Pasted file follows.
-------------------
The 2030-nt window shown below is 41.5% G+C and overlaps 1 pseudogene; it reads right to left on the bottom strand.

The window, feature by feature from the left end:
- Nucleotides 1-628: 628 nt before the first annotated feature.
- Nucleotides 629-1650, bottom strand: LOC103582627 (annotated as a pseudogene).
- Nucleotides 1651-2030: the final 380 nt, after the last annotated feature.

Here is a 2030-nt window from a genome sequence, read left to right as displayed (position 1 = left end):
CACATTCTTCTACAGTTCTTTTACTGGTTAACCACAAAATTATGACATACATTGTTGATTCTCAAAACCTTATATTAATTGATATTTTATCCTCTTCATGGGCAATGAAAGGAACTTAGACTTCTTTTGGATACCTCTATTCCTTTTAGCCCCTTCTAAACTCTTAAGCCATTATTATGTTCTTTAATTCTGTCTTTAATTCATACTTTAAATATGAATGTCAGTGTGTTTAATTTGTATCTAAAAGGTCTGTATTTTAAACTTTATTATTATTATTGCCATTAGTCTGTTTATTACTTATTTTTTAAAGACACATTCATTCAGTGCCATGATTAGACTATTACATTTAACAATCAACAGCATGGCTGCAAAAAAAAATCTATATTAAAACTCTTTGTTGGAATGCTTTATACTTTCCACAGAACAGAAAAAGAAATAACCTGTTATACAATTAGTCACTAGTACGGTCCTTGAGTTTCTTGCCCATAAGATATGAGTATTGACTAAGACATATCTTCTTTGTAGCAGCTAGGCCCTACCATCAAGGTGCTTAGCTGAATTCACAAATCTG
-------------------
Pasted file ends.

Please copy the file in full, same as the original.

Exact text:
The 2030-nt window shown below is 41.5% G+C and overlaps 1 pseudogene; it reads right to left on the bottom strand.

The window, feature by feature from the left end:
- Nucleotides 1-628: 628 nt before the first annotated feature.
- Nucleotides 629-1650, bottom strand: LOC103582627 (annotated as a pseudogene).
- Nucleotides 1651-2030: the final 380 nt, after the last annotated feature.

Here is a 2030-nt window from a genome sequence, read left to right as displayed (position 1 = left end):
CACATTCTTCTACAGTTCTTTTACTGGTTAACCACAAAATTATGACATACATTGTTGATTCTCAAAACCTTATATTAATTGATATTTTATCCTCTTCATGGGCAATGAAAGGAACTTAGACTTCTTTTGGATACCTCTATTCCTTTTAGCCCCTTCTAAACTCTTAAGCCATTATTATGTTCTTTAATTCTGTCTTTAATTCATACTTTAAATATGAATGTCAGTGTGTTTAATTTGTATCTAAAAGGTCTGTATTTTAAACTTTATTATTATTATTGCCATTAGTCTGTTTATTACTTATTTTTTAAAGACACATTCATTCAGTGCCATGATTAGACTATTACATTTAACAATCAACAGCATGGCTGCAAAAAAAAATCTATATTAAAACTCTTTGTTGGAATGCTTTATACTTTCCACAGAACAGAAAAAGAAATAACCTGTTATACAATTAGTCACTAGTACGGTCCTTGAGTTTCTTGCCCATAAGATATGAGTATTGACTAAGACATATCTTCTTTGTAGCAGCTAGGCCCTACCATCAAGGTGCTTAGCTGAATTCACAAATCTG